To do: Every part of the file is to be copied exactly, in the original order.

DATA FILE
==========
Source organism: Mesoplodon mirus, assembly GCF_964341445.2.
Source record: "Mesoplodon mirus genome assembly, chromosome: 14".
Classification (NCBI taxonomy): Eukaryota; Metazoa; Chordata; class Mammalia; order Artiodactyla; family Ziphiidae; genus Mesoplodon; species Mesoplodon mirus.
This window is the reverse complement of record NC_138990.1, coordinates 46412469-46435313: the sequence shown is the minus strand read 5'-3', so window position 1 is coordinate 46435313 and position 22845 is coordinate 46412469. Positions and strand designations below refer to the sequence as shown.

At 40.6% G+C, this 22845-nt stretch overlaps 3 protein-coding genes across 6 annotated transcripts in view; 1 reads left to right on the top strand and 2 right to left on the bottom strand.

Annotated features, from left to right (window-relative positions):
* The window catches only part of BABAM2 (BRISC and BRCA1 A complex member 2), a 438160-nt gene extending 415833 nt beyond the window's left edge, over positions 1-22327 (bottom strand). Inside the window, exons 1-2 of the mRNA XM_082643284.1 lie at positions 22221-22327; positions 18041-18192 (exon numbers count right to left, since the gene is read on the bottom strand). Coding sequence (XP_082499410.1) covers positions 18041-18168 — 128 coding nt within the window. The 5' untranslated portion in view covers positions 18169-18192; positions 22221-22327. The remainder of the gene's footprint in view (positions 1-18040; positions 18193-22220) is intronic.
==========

Source organism: Mesoplodon mirus, assembly GCF_964341445.2.
Source record: "Mesoplodon mirus genome assembly, chromosome: 14".
Classification (NCBI taxonomy): Eukaryota; Metazoa; Chordata; class Mammalia; order Artiodactyla; family Ziphiidae; genus Mesoplodon; species Mesoplodon mirus.
This window is the reverse complement of record NC_138990.1, coordinates 46412469-46435313: the sequence shown is the minus strand read 5'-3', so window position 1 is coordinate 46435313 and position 22845 is coordinate 46412469. Positions and strand designations below refer to the sequence as shown.

At 40.6% G+C, this 22845-nt stretch overlaps 3 protein-coding genes across 6 annotated transcripts in view; 1 reads left to right on the top strand and 2 right to left on the bottom strand.

Annotated features, from left to right (window-relative positions):
* The window catches only part of BABAM2 (BRISC and BRCA1 A complex member 2), a 438160-nt gene extending 415833 nt beyond the window's left edge, over positions 1-22327 (bottom strand). Inside the window, exons 1-2 of the mRNA XM_082643284.1 lie at positions 22221-22327; positions 18041-18192 (exon numbers count right to left, since the gene is read on the bottom strand). Coding sequence (XP_082499410.1) covers positions 18041-18168 — 128 coding nt within the window. The 5' untranslated portion in view covers positions 18169-18192; positions 22221-22327. The remainder of the gene's footprint in view (positions 1-18040; positions 18193-22220) is intronic.